Atmospheric air at ambient temperature is supplied to the power plant at air inlet 11. This air would be expected to have an ambient temperature which may range from -20 to +120 Fahrenheit. After combustion the hot gases expand and are exhausted from the power plant at the exhaust orifice 12. It may have a temperature range of anything from 0 to +1600 Fahrenheit. Located in the air inlet 11 to the power plant is a temperature responsive electrical resistance 21. Similarly located in the exhaust orifice 12 is a thermocouple 20. This thermocouple is not limited to but may be a chromel-alumel thermocouple. This thermocouple generates a DC voltage signal in the millivolt magnitude range which is a function of the temperature of the exhaust gases. This DC voltage signal is applied to a high gain operational amplifier 22 to amplify the thermocouple voltage. This minivolt DC signal is applied across the inverting and noninverting inputs of high gain operational amplifier 22. The high gain thermocouple operational amplifier amplifies the millivolt DC voltage to a much higher level to correspond to the range of signals generated in response to the voltage generated across the electrical resistance 21 as described below. The DC output voltage of the high gain operational amplifier 22 is applied to the inverting input of a comparator operational amplifier 23.

The temperature responsive resistance 21 at the air inlet orifice is energized by a constant current source 26. The value of its resistance is a function of the air temperature at the inlet orifice 11 and, hence, the voltage drop across the resistance 21 is a function of the inlet air temperature of the gas turbine power plant. The voltage drop across the resistance 21 is coupled to the noninverting input of a summing operational amplifier 24 and to the noninverting input of a slope change operational amplifier 25.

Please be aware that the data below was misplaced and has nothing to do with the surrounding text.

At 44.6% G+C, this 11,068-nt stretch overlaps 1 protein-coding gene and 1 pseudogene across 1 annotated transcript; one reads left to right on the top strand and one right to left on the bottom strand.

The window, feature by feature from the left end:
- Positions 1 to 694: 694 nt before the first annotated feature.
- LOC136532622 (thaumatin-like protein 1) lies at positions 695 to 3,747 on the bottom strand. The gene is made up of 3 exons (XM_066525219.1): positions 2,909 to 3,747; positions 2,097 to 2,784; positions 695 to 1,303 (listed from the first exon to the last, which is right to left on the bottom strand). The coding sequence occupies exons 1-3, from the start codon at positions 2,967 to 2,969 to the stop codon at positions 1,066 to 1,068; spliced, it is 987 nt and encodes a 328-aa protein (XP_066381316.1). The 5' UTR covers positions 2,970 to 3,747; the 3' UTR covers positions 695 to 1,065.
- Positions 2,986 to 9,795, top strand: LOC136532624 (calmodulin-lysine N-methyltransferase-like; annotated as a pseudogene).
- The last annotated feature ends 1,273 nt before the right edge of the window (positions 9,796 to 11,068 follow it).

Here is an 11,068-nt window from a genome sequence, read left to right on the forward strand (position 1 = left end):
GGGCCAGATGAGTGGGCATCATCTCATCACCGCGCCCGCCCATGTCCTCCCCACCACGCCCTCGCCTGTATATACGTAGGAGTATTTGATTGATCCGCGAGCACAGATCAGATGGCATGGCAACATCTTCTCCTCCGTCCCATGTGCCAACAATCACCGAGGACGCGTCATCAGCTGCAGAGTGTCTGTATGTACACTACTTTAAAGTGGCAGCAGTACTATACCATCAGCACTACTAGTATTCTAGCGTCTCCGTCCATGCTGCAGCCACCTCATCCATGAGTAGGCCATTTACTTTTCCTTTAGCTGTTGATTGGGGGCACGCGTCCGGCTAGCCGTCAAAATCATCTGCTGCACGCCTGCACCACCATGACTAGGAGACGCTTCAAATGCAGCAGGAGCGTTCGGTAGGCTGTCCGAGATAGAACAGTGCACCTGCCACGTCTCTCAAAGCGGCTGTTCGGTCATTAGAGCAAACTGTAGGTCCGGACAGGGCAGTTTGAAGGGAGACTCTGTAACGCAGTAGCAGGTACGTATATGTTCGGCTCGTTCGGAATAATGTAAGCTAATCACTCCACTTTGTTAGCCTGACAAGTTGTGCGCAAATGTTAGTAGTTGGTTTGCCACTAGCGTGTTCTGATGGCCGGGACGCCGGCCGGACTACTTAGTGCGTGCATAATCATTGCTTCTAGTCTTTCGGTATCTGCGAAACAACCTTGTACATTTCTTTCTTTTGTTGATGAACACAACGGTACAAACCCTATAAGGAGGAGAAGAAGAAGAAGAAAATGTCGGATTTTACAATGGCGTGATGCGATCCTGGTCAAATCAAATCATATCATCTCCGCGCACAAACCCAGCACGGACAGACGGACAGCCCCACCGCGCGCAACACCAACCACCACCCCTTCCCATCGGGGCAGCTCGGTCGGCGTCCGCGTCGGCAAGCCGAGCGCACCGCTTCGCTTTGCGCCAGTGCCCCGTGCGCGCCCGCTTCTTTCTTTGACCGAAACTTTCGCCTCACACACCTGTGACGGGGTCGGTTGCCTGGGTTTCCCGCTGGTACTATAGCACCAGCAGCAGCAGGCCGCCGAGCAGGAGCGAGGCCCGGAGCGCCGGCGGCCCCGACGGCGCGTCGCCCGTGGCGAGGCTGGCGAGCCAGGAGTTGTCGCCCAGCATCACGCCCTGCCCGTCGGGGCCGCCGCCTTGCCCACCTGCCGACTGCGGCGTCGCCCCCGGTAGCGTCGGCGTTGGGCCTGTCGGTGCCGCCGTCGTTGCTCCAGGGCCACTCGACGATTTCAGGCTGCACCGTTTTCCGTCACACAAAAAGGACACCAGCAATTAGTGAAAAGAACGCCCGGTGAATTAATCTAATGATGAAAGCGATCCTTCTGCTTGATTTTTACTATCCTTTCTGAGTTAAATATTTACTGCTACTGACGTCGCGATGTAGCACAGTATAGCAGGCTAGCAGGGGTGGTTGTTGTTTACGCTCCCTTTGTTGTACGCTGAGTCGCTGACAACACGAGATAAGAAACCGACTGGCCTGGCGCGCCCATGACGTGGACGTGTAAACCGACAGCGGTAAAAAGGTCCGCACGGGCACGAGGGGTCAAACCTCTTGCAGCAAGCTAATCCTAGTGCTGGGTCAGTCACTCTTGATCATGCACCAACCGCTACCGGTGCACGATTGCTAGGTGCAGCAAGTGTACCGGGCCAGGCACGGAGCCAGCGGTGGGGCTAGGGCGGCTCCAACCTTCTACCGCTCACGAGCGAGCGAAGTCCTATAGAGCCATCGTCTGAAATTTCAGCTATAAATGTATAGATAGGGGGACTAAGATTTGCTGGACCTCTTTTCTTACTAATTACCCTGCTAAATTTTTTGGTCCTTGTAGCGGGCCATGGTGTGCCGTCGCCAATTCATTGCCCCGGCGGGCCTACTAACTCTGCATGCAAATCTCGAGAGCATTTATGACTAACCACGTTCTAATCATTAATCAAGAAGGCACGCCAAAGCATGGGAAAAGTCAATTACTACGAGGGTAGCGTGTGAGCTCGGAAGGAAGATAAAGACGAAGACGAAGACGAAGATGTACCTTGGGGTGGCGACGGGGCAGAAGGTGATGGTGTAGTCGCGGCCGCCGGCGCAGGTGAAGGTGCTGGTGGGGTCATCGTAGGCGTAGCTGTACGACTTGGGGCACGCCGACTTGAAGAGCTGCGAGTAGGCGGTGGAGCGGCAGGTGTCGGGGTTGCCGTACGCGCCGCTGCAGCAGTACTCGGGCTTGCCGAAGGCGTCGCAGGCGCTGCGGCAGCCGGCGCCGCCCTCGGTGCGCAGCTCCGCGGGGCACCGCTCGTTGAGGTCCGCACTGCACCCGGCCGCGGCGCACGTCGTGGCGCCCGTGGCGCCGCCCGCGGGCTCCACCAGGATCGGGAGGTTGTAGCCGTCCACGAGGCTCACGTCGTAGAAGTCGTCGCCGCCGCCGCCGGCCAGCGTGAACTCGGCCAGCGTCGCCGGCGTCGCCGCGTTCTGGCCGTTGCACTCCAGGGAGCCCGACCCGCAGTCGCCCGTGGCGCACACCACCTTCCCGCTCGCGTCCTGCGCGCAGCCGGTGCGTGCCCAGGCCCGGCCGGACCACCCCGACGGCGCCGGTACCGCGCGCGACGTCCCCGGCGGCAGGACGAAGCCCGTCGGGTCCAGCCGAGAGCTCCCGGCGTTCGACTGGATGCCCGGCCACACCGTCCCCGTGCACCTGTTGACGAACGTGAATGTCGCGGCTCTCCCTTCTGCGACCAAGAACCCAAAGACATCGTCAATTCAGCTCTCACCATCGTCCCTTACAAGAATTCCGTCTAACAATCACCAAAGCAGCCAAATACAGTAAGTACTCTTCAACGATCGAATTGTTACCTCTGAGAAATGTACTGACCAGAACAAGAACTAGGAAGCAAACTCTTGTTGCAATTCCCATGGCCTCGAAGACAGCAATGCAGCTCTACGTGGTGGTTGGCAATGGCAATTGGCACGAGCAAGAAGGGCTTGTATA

The slope of response to the DC voltage by the summing operational amplifier 24 or its transfer characteristic is shown by the adjacent voltage to temperature function curve 35. An abrupt transition or break in slope of this curve is shown therein at approximately 65. This break point is precisely controlled by the slope change amplifier 25.

As indicated above, the voltage across the resistance 21 is coupled to the noninverting input of the slope change amplifier 25. The reference voltage applied to the inverting input is generated by current supplied by a constant current source 27 flowing through a resistance 29. This reference signal is preset so that, when the voltage across resistance 21 is indicative of an inlet temperature of approximately 65 or greater, the slope change amplifier responds to this particular voltage level or above to supply an output signal. This output signal forward biases diode 31 and permits a signal to flow through a voltage divider comprising resistor 28 and resistor 32.